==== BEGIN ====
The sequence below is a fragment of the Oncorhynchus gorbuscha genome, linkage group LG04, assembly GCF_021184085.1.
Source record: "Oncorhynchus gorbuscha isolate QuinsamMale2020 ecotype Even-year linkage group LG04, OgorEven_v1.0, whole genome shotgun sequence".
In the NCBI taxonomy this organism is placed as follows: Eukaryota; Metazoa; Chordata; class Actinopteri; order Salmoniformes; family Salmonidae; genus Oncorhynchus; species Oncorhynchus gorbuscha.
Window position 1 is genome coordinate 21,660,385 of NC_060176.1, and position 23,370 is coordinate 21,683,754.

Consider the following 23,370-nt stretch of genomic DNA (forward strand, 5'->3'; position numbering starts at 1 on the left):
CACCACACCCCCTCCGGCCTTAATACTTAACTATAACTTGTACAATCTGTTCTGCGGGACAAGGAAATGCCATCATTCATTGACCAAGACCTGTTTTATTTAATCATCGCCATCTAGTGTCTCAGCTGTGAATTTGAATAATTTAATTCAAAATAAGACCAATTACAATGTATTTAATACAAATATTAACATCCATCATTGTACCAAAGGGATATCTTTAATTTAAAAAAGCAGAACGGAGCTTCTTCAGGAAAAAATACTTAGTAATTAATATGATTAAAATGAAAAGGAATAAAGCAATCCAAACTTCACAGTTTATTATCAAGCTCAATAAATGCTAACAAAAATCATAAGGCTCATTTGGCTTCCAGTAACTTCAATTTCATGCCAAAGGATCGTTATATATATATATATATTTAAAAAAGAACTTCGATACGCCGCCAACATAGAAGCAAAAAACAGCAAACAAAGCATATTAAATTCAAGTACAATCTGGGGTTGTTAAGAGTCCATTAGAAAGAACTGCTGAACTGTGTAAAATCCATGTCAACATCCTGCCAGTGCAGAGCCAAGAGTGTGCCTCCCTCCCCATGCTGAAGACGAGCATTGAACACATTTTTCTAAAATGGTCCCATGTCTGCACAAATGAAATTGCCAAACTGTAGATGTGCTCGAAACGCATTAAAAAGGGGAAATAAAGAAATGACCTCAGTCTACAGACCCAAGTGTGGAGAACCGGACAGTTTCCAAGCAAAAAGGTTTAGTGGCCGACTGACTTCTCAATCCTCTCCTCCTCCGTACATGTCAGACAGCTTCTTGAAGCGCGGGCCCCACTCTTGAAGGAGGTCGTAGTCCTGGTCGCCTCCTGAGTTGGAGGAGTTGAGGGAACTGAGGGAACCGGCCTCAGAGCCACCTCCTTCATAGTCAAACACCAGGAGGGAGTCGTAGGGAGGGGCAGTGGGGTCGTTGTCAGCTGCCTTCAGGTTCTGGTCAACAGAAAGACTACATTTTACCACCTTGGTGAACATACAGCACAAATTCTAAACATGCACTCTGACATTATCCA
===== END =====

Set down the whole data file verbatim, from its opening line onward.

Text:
The sequence below is a fragment of the Oncorhynchus gorbuscha genome, linkage group LG04, assembly GCF_021184085.1.
Source record: "Oncorhynchus gorbuscha isolate QuinsamMale2020 ecotype Even-year linkage group LG04, OgorEven_v1.0, whole genome shotgun sequence".
In the NCBI taxonomy this organism is placed as follows: Eukaryota; Metazoa; Chordata; class Actinopteri; order Salmoniformes; family Salmonidae; genus Oncorhynchus; species Oncorhynchus gorbuscha.
Window position 1 is genome coordinate 21,660,385 of NC_060176.1, and position 23,370 is coordinate 21,683,754.

Consider the following 23,370-nt stretch of genomic DNA (forward strand, 5'->3'; position numbering starts at 1 on the left):
CACCACACCCCCTCCGGCCTTAATACTTAACTATAACTTGTACAATCTGTTCTGCGGGACAAGGAAATGCCATCATTCATTGACCAAGACCTGTTTTATTTAATCATCGCCATCTAGTGTCTCAGCTGTGAATTTGAATAATTTAATTCAAAATAAGACCAATTACAATGTATTTAATACAAATATTAACATCCATCATTGTACCAAAGGGATATCTTTAATTTAAAAAAGCAGAACGGAGCTTCTTCAGGAAAAAATACTTAGTAATTAATATGATTAAAATGAAAAGGAATAAAGCAATCCAAACTTCACAGTTTATTATCAAGCTCAATAAATGCTAACAAAAATCATAAGGCTCATTTGGCTTCCAGTAACTTCAATTTCATGCCAAAGGATCGTTATATATATATATATATTTAAAAAAGAACTTCGATACGCCGCCAACATAGAAGCAAAAAACAGCAAACAAAGCATATTAAATTCAAGTACAATCTGGGGTTGTTAAGAGTCCATTAGAAAGAACTGCTGAACTGTGTAAAATCCATGTCAACATCCTGCCAGTGCAGAGCCAAGAGTGTGCCTCCCTCCCCATGCTGAAGACGAGCATTGAACACATTTTTCTAAAATGGTCCCATGTCTGCACAAATGAAATTGCCAAACTGTAGATGTGCTCGAAACGCATTAAAAAGGGGAAATAAAGAAATGACCTCAGTCTACAGACCCAAGTGTGGAGAACCGGACAGTTTCCAAGCAAAAAGGTTTAGTGGCCGACTGACTTCTCAATCCTCTCCTCCTCCGTACATGTCAGACAGCTTCTTGAAGCGCGGGCCCCACTCTTGAAGGAGGTCGTAGTCCTGGTCGCCTCCTGAGTTGGAGGAGTTGAGGGAACTGAGGGAACCGGCCTCAGAGCCACCTCCTTCATAGTCAAACACCAGGAGGGAGTCGTAGGGAGGGGCAGTGGGGTCGTTGTCAGCTGCCTTCAGGTTCTGGTCAACAGAAAGACTACATTTTACCACCTTGGTGAACATACAGCACAAATTCTAAACATGCACTCTGACATTATCCA